Even direct marketing methods have seen a shift towards minimalist copy with email subject lines becoming shorter so as to avoid being marked as spam by email filters. Avoiding words like ‘free’, ‘money’,  ‘offer’ and anything else that sounds overly sales-like ensures that your emails reach the recipients’ inboxes and not their junk folder. As with blog posts, only 20% of people read past an email headline unless they recognize the sender.


Given that people tend to scan information nowadays, text in the email body tends to be shorter and less informative. Instead, sales emails tend to be written to create intrigue rather than heavily selling a product or service. Shorter emails tend to have a higher read rate too as at first glance, they appear more like short enquiries rather than several pages of product information that most readers instinctively steer away from.


Impact on an Industry


With an increasing trend towards minimalist copywriting, how might this impact on copywriters and the copywriting industry? Well, possibly not too great for those copywriters that charge per word, given that they may be asked to write less. However, shorter copy doesn’t necessarily mean quicker turnover as a 600 word piece of sales copy doesn’t take twice as long to write as a 300 word piece – at least not in my experience.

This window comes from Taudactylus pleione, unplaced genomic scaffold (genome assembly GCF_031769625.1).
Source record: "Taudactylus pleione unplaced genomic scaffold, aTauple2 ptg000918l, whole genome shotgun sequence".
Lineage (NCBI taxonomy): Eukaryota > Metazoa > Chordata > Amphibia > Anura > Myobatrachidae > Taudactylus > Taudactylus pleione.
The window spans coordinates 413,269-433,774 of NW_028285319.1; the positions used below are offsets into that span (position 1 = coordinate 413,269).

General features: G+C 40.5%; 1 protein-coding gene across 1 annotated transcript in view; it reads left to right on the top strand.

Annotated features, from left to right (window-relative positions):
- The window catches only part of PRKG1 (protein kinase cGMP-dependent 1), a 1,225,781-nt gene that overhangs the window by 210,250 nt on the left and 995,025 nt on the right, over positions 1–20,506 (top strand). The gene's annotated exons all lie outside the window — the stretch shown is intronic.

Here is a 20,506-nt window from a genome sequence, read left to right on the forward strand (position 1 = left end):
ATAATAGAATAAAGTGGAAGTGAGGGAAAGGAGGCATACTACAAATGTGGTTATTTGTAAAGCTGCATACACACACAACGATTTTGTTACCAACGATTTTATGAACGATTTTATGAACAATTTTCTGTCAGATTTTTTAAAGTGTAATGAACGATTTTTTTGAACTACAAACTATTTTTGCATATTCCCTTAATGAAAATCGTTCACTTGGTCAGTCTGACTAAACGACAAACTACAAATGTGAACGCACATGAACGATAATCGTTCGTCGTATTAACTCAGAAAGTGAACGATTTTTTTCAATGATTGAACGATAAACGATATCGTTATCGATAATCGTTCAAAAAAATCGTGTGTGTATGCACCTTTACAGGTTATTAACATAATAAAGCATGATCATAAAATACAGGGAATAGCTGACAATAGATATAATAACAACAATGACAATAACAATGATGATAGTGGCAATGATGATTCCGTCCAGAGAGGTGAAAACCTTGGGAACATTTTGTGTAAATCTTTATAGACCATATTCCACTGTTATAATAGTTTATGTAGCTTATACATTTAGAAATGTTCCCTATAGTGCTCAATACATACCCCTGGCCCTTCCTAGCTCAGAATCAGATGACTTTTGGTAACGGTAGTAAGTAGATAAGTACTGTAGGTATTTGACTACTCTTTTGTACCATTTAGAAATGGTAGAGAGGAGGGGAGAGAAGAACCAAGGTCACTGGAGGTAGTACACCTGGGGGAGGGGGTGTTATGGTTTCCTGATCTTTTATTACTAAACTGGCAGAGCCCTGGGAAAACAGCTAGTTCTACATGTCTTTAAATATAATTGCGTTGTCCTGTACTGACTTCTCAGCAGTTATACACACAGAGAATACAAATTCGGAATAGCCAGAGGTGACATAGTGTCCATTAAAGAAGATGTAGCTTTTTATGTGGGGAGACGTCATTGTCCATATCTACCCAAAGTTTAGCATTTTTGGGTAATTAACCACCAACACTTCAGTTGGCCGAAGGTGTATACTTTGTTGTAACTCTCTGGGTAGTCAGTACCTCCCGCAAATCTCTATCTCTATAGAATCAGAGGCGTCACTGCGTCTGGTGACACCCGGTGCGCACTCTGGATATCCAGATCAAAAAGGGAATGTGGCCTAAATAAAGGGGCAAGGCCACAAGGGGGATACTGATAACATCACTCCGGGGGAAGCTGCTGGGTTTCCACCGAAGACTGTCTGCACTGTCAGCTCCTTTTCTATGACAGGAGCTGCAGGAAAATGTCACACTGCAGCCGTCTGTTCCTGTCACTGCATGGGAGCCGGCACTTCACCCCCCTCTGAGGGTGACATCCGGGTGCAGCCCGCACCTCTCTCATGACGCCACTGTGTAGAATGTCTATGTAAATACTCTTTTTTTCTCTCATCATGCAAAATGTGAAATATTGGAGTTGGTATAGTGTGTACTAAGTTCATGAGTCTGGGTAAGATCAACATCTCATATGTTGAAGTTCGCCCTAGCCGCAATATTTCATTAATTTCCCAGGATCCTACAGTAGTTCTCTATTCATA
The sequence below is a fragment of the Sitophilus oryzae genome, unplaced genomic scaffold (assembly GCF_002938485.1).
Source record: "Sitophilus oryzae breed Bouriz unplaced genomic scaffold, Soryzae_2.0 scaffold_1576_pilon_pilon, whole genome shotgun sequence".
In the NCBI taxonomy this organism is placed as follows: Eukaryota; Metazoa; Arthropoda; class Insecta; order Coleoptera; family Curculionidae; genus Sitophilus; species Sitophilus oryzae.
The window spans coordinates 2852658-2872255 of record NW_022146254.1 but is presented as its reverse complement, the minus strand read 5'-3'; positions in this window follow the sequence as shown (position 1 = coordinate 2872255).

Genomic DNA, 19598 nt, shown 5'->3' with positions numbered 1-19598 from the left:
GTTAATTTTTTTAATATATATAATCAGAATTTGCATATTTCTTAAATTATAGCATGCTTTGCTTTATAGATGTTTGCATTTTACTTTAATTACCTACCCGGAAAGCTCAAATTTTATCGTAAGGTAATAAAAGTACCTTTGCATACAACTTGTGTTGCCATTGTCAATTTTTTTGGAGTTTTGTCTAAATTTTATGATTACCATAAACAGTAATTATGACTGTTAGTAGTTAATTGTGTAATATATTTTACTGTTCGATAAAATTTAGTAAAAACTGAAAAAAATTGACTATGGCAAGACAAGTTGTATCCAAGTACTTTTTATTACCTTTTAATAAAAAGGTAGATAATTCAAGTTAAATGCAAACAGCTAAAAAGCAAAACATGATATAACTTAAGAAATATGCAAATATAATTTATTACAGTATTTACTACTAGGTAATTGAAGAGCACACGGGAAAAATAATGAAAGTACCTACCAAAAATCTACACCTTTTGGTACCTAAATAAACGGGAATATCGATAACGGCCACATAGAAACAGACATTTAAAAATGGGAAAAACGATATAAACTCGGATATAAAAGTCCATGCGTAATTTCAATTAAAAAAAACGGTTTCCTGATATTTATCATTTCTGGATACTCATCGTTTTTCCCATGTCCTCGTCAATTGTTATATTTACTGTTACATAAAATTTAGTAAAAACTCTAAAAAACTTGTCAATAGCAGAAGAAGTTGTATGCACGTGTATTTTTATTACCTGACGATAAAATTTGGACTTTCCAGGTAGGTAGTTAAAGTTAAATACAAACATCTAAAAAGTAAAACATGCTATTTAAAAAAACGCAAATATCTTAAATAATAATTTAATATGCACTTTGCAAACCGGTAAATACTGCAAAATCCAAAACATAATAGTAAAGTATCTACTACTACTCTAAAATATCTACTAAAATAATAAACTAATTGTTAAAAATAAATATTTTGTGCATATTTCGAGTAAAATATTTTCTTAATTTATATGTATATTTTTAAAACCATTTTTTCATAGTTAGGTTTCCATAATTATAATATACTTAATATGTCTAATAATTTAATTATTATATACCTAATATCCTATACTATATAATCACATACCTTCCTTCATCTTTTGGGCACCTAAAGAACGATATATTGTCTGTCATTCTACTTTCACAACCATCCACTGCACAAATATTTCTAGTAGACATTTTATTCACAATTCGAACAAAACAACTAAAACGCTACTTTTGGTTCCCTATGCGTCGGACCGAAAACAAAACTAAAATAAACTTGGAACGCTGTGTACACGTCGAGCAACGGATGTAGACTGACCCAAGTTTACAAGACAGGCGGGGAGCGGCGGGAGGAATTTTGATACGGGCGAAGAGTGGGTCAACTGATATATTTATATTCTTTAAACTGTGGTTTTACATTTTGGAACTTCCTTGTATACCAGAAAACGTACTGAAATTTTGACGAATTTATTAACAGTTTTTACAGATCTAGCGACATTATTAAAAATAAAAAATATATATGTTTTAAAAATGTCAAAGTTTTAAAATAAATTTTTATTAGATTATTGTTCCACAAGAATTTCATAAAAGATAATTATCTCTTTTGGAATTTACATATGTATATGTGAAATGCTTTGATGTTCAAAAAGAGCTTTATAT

And what about those three word slogans that we sometimes produce? Can we justify charging for four hours of’ thinking time’ rather than the four seconds of writing time it may take to produce a final strapline?


In my opinion, yes we can.


Do you think Coca Cola’s finance department gawped when they were billed X amount of hours for their copywriter to come up with their one word slogan ‘enjoy’? I doubt it. Copywriting adds enormous value to a company’s brand whether in the form of website copy, sales emails, blog posts or slogans.


This particular post has taken me the best part of 3 hours to write but I know that it’ll continue to market my website long after it’s been published.  At which point, I’m reminded of the Professional Copywriters’ Network’s explanation of pricing for copywriting:


‘Pricing by the word positions copywriting as a commodity rather than a professional service. We believe that copywriters offer their clients far more than just words on a page, and that the way they are paid should reflect this. Per-word prices encourage quantity over quality. Five hundred words, or even five, might be far more effective than 5000. When you pay per word, you risk ending up with more words than you need.’


Professional Copywriters’ Network


I couldn’t have said it better myself.


What do you think? Have you noticed a trend in minimalist copywriting recently? Do you agree that technology is playing a part in this trend? How long will it be before we’re all writing sales emails in haiku form? And how might minimalism impact on the role of the copywriter and on the copywriting industry in general?